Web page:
Another concern some people have about big differences in ages is that the older person may unduly influence the younger. That seems to be happening in your family because you've decided to become more religiously observant, and this isn't an experience they can easily identify with. It is hard for them to understand that someone can explore Judaism because they've been influenced by someone they're dating, or by a friend or co-worker, and come to genuinely identify with it and want it in their life.
Your letter sounds as if it's been written by someone who has taken a good look at herself, her value system, her goals in life, and her priorities, has carefully considered the pros and cons of her situation, and has made a choice that she's confident with. We believe this is what really matters when it comes to making the decision about marriage. If you were to tell us that you weren't comfortable about the way you'd adjusted your priorities and life goals, or that you really weren't sure what you wanted out of life, we'd tell you to gain that clarity before announcing any engagement.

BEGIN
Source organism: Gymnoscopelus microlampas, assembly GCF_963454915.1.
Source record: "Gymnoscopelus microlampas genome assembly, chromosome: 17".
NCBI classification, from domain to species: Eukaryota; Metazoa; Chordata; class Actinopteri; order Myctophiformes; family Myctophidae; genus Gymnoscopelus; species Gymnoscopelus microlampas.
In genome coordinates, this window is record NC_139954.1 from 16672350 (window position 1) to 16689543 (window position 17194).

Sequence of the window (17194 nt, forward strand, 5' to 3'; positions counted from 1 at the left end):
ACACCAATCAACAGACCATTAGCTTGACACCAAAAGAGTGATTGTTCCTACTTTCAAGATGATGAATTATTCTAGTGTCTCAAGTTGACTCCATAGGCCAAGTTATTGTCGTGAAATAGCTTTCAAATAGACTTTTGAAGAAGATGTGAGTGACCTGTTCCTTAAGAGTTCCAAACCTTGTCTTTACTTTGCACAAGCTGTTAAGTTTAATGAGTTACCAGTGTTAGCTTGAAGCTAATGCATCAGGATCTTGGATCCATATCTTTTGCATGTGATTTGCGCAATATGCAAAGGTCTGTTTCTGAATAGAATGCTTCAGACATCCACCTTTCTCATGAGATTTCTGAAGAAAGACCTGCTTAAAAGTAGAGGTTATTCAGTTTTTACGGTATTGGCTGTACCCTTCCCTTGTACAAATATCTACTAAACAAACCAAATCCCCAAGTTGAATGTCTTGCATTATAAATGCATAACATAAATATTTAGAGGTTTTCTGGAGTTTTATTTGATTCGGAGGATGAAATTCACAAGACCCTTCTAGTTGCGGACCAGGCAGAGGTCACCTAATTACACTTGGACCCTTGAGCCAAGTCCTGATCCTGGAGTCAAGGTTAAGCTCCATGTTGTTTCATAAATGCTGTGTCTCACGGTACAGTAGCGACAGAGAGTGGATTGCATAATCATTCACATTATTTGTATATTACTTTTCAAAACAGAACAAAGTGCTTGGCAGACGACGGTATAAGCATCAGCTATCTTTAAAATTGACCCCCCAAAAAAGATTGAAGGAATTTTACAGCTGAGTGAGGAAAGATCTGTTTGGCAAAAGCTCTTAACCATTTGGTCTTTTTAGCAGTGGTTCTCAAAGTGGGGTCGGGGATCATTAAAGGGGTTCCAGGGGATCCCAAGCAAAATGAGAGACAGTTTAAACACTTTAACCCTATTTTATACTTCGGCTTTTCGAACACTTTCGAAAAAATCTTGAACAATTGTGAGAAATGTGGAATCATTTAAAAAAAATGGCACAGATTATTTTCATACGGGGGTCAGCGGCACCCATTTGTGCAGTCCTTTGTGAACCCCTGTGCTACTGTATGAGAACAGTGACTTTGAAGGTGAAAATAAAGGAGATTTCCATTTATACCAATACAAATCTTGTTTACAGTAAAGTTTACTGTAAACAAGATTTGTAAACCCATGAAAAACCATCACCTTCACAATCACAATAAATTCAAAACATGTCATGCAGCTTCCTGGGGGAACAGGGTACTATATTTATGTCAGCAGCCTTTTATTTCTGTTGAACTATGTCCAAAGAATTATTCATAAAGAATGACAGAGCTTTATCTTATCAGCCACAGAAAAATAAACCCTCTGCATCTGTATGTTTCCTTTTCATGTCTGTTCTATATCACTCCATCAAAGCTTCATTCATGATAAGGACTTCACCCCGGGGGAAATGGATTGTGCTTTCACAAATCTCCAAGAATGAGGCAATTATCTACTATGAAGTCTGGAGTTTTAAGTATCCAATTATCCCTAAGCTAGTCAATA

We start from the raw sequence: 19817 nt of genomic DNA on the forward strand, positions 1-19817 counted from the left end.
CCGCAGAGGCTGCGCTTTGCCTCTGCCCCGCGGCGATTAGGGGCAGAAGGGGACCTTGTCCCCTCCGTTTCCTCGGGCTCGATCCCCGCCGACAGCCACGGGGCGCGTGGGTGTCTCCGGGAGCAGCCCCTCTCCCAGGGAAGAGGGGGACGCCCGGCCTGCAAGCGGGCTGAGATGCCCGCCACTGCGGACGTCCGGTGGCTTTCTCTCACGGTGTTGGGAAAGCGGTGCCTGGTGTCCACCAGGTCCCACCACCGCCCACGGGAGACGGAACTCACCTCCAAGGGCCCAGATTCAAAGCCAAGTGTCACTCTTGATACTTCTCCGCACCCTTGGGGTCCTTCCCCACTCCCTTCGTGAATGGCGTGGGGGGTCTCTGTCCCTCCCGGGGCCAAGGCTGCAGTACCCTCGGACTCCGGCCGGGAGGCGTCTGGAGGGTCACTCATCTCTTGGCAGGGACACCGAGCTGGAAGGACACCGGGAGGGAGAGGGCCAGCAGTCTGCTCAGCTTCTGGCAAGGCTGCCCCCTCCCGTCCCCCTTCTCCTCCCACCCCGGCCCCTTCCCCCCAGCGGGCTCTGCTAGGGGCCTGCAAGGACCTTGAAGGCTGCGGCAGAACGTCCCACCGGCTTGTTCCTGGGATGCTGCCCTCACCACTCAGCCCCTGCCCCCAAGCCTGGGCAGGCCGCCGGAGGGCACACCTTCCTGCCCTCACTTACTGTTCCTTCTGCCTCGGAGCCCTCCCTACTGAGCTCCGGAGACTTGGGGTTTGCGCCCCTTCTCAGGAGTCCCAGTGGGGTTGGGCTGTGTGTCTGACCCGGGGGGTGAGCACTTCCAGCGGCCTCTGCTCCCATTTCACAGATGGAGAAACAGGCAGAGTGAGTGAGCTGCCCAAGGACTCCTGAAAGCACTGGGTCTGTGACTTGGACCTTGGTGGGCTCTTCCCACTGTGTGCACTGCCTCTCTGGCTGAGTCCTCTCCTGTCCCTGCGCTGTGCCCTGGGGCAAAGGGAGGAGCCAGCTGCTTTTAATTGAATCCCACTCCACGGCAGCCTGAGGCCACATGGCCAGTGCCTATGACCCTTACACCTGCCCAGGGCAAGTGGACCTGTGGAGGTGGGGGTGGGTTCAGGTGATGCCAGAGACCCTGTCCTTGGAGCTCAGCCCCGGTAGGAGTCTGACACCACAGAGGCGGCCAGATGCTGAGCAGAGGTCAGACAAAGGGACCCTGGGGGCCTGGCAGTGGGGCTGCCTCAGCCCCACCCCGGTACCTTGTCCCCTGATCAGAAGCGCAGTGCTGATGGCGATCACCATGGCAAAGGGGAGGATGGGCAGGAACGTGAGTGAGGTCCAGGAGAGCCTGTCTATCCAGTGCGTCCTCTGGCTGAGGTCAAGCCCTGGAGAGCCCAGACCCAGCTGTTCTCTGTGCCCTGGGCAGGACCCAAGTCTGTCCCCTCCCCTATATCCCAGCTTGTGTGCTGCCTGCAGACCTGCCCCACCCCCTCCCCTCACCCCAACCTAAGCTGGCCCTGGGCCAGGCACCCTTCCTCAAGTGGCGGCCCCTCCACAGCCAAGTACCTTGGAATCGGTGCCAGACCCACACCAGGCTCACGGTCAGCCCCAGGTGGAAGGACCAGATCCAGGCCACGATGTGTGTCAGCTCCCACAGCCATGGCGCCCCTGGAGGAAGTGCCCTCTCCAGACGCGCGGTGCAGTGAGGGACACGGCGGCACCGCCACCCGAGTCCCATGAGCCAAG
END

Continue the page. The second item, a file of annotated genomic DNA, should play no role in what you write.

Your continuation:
Now let's address the situation that you're dreading with your relatives. First of all, we wonder why you and Barry have been dating for three years, and in that time you've traveled to a number of family get-togethers, but have never brought Barry along. Is this something you didn't want your family to know about because you were uncomfortable with it yourself? Did you hear so many negative comments that you were reluctant to bring him along? Or has your family made it clear that he's not welcome? Do you generally have trouble dealing with the dynamic of your extended family? Does your family have a hard time accepting something that's different or doesn't fit into their view of the way things "should be?"